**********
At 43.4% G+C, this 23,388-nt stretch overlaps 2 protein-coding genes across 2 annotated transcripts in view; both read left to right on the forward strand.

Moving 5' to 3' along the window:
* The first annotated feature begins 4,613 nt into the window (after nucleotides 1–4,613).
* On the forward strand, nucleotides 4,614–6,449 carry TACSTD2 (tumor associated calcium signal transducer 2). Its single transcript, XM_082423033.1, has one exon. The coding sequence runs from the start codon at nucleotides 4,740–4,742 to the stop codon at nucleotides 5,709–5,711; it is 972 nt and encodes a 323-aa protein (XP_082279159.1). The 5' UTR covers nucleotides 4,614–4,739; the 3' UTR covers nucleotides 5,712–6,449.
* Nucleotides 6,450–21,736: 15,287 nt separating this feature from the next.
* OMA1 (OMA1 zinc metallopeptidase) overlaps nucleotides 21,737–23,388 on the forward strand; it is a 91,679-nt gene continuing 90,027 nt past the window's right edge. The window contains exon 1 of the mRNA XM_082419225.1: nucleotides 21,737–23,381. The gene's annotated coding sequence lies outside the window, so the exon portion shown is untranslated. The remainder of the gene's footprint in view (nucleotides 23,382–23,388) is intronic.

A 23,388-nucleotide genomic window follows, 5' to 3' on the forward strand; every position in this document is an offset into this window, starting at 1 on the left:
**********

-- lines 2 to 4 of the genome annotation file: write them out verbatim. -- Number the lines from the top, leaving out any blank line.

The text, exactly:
Moving 5' to 3' along the window:
* The first annotated feature begins 4,613 nt into the window (after nucleotides 1–4,613).
* On the forward strand, nucleotides 4,614–6,449 carry TACSTD2 (tumor associated calcium signal transducer 2). Its single transcript, XM_082423033.1, has one exon. The coding sequence runs from the start codon at nucleotides 4,740–4,742 to the stop codon at nucleotides 5,709–5,711; it is 972 nt and encodes a 323-aa protein (XP_082279159.1). The 5' UTR covers nucleotides 4,614–4,739; the 3' UTR covers nucleotides 5,712–6,449.